The Herald’s ridiculous article attacking Rangers and Linfield should not go unchallenged

Writing in the Herald, James Morgan lectures us all on the lessons Rangers should take from the Linfield row. There is indeed a lesson; its time to stop pandering to the permanently offended twitterati mob.

The Herald’s ridiculous article attacking Rangers and Linfield should not go unchallenged


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The Herald piece begins with the assertion the 2020/21 Linfield away kit resembles a UVF 1912 flag. That organisation later went on to fight in the First World War as the 36th Ulster Division. They weren’t a ‘terrorist’ organisation, either in law or in reality. Notwithstanding this, the writer brazenly continues to describe a UVF 1912 flag as being one of terrorism.

In the article we are lectured on the ‘obvious’ link between purple and orange, and the UVF. This point is reinforced by virtue of espousing the apparent reality that Linfield would not wear a kit which had, for example, the colours of the ‘starry plough’, traditionally aligned with the republican terrorist group, the INLA.

At this point any credibility that the reader attaches to the hysterical piece could easily melt away, in absurdity and hypocrisy in equal measure.

The original starry plough flag is yellow and green. The colours incidentally of a recent Cliftonville away kit. If we follow the writer’s own logic then the Cliftonville away kit was modelled on republican terrorism; it is surprising therefore that I can’t find any articles in the Herald sanctimoniously denouncing Cliftonville. The hypocrisy alone flushes out the writer’s agenda.

The more recent version of the Starry Plough is blue and white. The colours of Linfield’s home kit. This reduces the writer’s own argument to absurdity.

We could almost end this riposte to the madness of the twitterati mob here, but on balance I’ve decided to continue this short piece. Probably, I must admit, because I am rather amused at the hysterical fury welling up inside those who dislike the new kit, released just in time for summer.

The Herald article moved on, following the sectarian undercurrent underpinning the entire article, to attacking Rangers. A natural progression when you sit down, caught up in the social media mob, desperate to display your righteous indignation in order to win the applause- or rather RTs and Likes- of the twitterati. A rather vacuous existence.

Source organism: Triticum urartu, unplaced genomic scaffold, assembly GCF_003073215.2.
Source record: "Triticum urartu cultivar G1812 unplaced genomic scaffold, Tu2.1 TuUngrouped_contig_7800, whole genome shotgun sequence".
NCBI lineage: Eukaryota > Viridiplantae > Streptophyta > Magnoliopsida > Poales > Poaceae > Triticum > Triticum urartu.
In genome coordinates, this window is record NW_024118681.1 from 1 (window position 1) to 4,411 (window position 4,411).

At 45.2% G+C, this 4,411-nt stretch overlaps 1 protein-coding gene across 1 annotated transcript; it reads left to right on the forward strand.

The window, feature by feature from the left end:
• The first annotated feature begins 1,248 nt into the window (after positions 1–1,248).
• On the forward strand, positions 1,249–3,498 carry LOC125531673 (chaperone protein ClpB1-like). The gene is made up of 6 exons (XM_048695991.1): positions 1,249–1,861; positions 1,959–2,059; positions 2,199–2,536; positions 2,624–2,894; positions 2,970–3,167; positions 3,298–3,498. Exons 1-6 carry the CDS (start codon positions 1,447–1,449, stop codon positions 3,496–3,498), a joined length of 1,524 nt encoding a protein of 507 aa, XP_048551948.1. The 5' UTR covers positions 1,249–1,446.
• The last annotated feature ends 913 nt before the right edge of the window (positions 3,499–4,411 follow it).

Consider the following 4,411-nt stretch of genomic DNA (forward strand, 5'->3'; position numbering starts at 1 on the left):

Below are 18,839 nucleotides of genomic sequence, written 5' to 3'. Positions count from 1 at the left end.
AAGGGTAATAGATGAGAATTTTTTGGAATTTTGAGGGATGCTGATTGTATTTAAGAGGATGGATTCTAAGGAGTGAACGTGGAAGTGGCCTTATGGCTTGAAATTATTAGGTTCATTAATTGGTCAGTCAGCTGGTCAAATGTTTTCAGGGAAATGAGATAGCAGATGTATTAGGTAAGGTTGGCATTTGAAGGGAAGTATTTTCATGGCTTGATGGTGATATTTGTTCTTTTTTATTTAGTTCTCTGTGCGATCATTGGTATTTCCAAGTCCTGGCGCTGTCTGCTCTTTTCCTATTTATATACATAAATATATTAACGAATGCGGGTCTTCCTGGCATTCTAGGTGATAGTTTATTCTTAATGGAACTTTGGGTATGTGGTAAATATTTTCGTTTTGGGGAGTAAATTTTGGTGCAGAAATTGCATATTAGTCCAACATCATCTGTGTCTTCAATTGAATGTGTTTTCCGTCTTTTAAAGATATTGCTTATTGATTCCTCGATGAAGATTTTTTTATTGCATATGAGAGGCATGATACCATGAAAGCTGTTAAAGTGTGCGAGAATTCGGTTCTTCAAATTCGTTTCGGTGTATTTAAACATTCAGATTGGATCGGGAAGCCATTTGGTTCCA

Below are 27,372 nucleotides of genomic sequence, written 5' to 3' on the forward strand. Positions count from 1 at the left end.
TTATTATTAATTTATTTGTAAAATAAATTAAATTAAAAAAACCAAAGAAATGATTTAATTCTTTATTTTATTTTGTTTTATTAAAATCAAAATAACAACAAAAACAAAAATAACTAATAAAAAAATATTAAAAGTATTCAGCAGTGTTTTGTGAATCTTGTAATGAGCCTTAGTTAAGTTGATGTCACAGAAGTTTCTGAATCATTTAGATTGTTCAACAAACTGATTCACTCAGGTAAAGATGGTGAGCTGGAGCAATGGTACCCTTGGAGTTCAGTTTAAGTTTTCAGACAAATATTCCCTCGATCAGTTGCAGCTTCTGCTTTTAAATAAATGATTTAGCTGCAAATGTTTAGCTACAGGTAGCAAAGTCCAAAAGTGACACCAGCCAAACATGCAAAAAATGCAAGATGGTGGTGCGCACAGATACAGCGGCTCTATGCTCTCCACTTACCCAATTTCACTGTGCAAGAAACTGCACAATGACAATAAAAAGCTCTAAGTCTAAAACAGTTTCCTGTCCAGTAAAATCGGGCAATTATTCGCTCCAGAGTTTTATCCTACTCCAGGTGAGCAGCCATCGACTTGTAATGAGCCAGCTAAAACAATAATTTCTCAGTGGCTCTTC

The entire Linfield ‘row’ is an example how many mainstream media outlets are influenced by Twitter, a platform which is often little more than a liberal echo chamber. In Northern Ireland there is a liberal elite; the membership of which necessitates that one must righteously champion the populist cause of the day. The twitter dog whistle filters up to the media establishment, who more often than not coming running, panting like a sycophantic puppy, desperate for the approval that comes with RTs and Likes.

And so, it came pass with the Linfield story; the BBC establishment platforms fell over themselves. Responding not to news, but rather to a contrived frenzy whipped up by a social media mob. It was the type of story the BBC newsroom adore; the chance to have a kick at what is deemed to be a Protestant aligned club, and to do so in a manner in which the subtle message is how bad sectarianism is in the unionist community.

Would the BBC have platformed this story if, as the Herald’s own logic suggests, unionists had expressed outrage because Cliftonville’s away kit carries the colours of the original starry plough? Of course not.

The reason why they wouldn’t is because of the acquiescence of the unionist community, and by sporting clubs like Linfield, to the wider agenda. It is the underpinning narrative of the so called ‘peace process’- unionists must crawl and beg for forgiveness; take one knee and renounce their unionism as it were, to facilitate nationalism. I, for one, am bored of this narrative. Its based not in reality, but in the moral perversion at the heart of the Belfast Agreement.

For too long, as part of the aforementioned demanded acquiescence, our community has failed to challenge the media. Allowing stories like the Linfield kit to go unchallenged, and responding by statements of reconciliation and understanding, is only empowering the mob.

Some people were offended because they believed the colour of the Linfield kit resembled the colours of a UVF flag. So what? No one at Linfield should be sorry for this, no one should be explaining it. It is the Linfield kit, the fans like it, and therefore the rest is irrelevant. Move on.

Why should Linfield, or anyone else for that matter, be demanded to beg forgiveness for the contrived ‘offence’ taken by others?

I like the kit; in fact, I like it even more now due to the outrage of the permanently offended.

To sum up the madness of it all, the Herald article referenced Stephen Farry MP. An Alliance representative well known for his hostility to the Unionist community. His Alliance politics offends me, yet somehow, I have managed not to be offended by football teams who play in yellow.

Mr Farry took to Twitter to pontificate that given the colours purple and orange were UVF colours (really?), Linfield should not risk offence. A photo later transpired of Mr Farry dressed in a purple and orange robe. Why risk offence?

Reductio ad Absurdum.

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